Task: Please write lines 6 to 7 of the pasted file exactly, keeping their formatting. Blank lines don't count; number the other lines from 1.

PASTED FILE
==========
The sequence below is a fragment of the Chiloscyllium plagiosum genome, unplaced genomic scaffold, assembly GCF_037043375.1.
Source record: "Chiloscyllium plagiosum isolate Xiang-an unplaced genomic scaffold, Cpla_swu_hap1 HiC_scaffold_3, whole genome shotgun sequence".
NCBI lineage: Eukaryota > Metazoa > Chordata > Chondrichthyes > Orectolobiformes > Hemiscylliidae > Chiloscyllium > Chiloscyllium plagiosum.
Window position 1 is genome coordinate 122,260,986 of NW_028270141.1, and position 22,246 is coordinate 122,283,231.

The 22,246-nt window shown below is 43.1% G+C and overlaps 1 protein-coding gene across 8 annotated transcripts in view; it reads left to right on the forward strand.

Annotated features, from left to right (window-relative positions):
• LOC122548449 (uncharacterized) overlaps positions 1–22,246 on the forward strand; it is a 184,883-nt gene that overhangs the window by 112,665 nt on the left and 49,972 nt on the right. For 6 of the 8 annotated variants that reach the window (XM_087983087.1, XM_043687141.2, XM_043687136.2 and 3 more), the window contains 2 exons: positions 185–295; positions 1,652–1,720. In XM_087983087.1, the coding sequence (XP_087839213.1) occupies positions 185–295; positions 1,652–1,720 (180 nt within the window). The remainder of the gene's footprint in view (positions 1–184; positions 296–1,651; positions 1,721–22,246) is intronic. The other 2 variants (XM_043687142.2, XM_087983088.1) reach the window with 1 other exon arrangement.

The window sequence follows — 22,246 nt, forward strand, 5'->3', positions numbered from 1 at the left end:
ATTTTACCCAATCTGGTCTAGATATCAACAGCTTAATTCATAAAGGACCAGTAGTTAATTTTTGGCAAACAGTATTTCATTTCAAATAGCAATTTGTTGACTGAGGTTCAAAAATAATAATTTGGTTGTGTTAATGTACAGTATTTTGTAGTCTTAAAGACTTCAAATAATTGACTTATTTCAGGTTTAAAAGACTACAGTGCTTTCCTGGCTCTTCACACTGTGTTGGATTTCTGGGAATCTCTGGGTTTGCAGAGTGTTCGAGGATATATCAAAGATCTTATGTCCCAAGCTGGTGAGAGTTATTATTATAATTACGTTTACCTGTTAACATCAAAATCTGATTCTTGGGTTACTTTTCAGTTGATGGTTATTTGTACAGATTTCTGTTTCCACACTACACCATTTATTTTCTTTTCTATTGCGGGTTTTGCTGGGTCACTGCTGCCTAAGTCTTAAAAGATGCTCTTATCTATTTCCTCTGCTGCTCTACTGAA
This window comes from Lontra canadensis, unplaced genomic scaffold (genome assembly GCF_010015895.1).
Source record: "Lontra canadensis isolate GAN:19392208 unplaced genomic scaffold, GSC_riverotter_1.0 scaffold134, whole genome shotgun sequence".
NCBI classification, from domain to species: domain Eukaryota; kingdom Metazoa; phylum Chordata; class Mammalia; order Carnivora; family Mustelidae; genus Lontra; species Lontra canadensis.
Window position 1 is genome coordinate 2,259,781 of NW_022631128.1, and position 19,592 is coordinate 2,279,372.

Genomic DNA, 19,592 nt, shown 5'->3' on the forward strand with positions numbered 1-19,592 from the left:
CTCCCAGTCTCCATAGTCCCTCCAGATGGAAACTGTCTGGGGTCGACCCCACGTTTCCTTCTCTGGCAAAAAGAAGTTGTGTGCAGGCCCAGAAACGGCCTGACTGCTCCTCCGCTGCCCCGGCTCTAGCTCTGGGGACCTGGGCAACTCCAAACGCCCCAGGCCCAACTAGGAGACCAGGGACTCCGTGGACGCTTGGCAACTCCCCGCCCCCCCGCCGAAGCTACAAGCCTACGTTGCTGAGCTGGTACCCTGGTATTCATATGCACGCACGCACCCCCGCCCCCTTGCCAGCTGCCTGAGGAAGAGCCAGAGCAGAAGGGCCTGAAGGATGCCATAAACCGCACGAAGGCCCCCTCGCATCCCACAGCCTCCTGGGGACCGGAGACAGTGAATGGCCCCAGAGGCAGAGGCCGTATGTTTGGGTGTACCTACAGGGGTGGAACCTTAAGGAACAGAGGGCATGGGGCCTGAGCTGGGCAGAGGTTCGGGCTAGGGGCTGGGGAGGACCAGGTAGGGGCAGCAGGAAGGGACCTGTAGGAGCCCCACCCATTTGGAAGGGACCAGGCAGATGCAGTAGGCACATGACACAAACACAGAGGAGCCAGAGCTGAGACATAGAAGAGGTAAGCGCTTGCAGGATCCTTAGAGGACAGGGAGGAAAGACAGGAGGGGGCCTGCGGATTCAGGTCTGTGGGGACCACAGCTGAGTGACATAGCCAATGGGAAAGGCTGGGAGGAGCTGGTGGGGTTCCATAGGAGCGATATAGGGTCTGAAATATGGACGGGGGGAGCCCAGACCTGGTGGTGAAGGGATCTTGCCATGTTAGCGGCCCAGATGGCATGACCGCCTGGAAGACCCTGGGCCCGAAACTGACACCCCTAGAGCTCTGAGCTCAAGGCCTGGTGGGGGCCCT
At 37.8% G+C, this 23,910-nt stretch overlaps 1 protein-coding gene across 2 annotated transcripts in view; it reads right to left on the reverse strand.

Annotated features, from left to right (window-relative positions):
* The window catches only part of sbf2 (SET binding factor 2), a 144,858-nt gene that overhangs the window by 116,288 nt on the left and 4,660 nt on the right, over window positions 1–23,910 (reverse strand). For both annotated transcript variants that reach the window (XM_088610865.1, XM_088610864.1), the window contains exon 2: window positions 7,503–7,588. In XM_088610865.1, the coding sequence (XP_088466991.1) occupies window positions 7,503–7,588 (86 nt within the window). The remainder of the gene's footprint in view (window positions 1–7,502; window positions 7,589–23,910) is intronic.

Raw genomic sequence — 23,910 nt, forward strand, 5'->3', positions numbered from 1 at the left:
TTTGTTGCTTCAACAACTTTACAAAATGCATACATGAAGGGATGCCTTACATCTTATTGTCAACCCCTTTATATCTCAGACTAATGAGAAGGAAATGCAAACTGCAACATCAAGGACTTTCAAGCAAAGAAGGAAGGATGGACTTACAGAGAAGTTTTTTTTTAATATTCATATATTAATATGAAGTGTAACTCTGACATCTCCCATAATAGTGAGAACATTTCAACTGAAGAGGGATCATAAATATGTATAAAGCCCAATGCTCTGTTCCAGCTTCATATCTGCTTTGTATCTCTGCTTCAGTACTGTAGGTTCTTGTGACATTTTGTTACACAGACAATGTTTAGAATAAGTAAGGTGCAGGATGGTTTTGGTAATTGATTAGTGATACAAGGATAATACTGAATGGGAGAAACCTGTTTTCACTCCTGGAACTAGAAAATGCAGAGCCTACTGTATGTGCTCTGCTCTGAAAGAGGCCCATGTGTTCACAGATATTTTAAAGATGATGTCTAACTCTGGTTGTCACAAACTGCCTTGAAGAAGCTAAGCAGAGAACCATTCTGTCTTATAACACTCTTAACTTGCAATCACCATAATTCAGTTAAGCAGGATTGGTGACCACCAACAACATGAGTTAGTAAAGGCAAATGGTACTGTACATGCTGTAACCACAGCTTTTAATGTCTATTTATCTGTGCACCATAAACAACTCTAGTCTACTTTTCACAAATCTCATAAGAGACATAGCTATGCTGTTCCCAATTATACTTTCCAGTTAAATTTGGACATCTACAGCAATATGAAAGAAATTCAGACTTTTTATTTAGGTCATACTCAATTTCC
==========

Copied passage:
Annotated features, from left to right (window-relative positions):
• LOC122548449 (uncharacterized) overlaps positions 1–22,246 on the forward strand; it is a 184,883-nt gene that overhangs the window by 112,665 nt on the left and 49,972 nt on the right. For 6 of the 8 annotated variants that reach the window (XM_087983087.1, XM_043687141.2, XM_043687136.2 and 3 more), the window contains 2 exons: positions 185–295; positions 1,652–1,720. In XM_087983087.1, the coding sequence (XP_087839213.1) occupies positions 185–295; positions 1,652–1,720 (180 nt within the window). The remainder of the gene's footprint in view (positions 1–184; positions 296–1,651; positions 1,721–22,246) is intronic. The other 2 variants (XM_043687142.2, XM_087983088.1) reach the window with 1 other exon arrangement.